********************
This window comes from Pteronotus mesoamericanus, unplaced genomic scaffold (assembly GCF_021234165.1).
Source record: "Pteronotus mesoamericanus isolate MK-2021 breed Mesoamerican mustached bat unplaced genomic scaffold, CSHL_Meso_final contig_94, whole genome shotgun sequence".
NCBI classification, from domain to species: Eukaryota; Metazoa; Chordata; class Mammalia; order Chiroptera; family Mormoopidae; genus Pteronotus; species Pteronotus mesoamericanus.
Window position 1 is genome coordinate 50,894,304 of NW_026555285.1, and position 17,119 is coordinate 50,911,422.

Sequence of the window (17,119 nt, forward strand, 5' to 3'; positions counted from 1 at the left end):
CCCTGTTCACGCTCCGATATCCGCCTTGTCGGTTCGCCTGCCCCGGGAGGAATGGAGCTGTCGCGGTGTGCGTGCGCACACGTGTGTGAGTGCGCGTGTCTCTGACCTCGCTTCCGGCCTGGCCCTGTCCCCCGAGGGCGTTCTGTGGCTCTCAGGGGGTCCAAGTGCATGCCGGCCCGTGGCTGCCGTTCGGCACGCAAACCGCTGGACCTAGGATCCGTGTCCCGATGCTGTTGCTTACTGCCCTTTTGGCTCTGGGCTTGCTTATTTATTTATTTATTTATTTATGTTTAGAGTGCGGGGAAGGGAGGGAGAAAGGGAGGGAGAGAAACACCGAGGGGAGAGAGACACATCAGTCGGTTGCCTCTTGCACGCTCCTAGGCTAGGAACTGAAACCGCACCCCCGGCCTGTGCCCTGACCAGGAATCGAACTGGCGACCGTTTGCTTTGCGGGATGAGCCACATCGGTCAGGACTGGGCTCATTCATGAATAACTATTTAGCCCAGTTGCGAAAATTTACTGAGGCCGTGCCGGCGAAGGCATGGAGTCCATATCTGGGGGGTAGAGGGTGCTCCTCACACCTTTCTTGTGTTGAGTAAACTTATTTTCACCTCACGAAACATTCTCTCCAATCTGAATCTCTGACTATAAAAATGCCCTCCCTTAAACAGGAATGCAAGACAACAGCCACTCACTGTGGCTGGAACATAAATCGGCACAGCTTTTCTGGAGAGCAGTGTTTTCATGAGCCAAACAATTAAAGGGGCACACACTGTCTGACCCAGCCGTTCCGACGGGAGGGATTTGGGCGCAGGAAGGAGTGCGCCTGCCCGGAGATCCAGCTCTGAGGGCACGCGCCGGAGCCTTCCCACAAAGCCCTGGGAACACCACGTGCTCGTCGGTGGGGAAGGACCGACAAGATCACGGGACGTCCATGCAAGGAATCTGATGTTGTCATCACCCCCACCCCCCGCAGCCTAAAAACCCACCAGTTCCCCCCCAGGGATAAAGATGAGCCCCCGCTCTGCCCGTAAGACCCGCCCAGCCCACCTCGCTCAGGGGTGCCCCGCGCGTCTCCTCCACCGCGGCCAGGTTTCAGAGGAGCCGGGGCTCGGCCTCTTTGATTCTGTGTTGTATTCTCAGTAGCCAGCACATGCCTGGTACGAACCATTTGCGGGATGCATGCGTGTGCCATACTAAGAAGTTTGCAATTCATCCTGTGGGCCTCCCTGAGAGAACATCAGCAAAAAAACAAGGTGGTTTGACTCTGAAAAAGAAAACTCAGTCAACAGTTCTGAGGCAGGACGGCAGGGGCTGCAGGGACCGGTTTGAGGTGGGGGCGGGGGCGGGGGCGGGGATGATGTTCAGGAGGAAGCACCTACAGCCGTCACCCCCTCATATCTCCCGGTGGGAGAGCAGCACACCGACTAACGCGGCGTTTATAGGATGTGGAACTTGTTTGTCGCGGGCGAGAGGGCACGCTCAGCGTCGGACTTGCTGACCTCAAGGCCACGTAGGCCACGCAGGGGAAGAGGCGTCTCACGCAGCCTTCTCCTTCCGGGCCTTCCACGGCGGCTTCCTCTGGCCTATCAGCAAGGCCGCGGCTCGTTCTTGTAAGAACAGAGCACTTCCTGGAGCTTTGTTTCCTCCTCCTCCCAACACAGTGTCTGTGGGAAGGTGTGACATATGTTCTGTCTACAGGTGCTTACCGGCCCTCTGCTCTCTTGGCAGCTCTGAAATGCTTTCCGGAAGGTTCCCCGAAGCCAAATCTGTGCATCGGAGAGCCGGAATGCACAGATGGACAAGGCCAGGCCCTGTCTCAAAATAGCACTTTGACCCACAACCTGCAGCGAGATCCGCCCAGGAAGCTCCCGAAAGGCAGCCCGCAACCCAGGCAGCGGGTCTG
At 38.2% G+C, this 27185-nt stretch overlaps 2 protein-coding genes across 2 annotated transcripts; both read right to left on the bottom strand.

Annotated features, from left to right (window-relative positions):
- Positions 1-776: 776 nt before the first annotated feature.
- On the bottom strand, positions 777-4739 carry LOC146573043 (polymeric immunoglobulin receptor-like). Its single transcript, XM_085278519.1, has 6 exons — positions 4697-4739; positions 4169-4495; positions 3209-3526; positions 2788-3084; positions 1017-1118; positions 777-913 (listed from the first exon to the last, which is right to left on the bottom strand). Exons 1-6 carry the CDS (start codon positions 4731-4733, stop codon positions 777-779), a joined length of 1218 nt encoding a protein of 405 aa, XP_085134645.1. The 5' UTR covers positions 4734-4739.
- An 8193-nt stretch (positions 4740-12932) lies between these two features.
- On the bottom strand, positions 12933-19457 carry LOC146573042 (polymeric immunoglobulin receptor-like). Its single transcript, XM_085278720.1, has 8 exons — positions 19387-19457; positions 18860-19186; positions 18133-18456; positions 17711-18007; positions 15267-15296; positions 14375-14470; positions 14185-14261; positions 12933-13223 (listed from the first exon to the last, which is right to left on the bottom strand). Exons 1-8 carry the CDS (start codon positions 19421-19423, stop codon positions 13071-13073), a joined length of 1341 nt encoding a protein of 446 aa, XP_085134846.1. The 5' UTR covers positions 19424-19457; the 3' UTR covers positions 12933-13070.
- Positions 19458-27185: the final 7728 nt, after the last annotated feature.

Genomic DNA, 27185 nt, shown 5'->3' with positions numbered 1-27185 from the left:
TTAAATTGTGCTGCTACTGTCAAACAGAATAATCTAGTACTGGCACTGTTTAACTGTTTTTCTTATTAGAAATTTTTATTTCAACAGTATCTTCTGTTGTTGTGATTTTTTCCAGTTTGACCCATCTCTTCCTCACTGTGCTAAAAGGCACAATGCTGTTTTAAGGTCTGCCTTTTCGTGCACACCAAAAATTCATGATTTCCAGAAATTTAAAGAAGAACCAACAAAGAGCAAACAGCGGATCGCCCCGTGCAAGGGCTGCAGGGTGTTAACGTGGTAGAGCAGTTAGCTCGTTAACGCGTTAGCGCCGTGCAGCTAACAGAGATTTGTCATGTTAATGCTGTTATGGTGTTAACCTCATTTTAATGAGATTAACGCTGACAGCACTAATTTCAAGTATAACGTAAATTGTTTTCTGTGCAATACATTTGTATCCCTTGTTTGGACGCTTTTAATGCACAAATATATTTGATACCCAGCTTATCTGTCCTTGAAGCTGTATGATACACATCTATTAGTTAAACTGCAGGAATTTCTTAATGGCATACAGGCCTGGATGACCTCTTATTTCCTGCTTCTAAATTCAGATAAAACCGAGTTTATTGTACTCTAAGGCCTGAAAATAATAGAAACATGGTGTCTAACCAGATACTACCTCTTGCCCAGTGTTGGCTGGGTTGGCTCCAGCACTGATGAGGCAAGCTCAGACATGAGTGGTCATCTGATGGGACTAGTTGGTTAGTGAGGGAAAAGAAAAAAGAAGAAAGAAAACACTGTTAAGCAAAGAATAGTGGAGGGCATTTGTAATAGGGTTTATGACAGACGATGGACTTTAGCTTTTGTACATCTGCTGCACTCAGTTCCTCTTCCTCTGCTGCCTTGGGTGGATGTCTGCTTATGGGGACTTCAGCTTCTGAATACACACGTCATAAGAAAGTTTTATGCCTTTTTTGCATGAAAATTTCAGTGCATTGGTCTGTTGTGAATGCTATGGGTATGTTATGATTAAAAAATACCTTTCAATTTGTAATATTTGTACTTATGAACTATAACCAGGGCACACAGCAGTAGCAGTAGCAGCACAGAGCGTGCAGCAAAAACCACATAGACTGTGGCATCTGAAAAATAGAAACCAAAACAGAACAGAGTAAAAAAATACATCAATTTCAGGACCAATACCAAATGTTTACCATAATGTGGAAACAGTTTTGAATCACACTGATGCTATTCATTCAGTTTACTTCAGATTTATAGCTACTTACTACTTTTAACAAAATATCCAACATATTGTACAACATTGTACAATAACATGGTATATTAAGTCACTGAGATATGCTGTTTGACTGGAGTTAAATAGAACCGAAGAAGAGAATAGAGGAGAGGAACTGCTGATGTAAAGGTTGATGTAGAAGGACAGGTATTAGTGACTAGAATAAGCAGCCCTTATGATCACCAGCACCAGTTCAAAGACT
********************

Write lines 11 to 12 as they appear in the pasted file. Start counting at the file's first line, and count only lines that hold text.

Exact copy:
- An 8193-nt stretch (positions 4740-12932) lies between these two features.
- On the bottom strand, positions 12933-19457 carry LOC146573042 (polymeric immunoglobulin receptor-like). Its single transcript, XM_085278720.1, has 8 exons — positions 19387-19457; positions 18860-19186; positions 18133-18456; positions 17711-18007; positions 15267-15296; positions 14375-14470; positions 14185-14261; positions 12933-13223 (listed from the first exon to the last, which is right to left on the bottom strand). Exons 1-8 carry the CDS (start codon positions 19421-19423, stop codon positions 13071-13073), a joined length of 1341 nt encoding a protein of 446 aa, XP_085134846.1. The 5' UTR covers positions 19424-19457; the 3' UTR covers positions 12933-13070.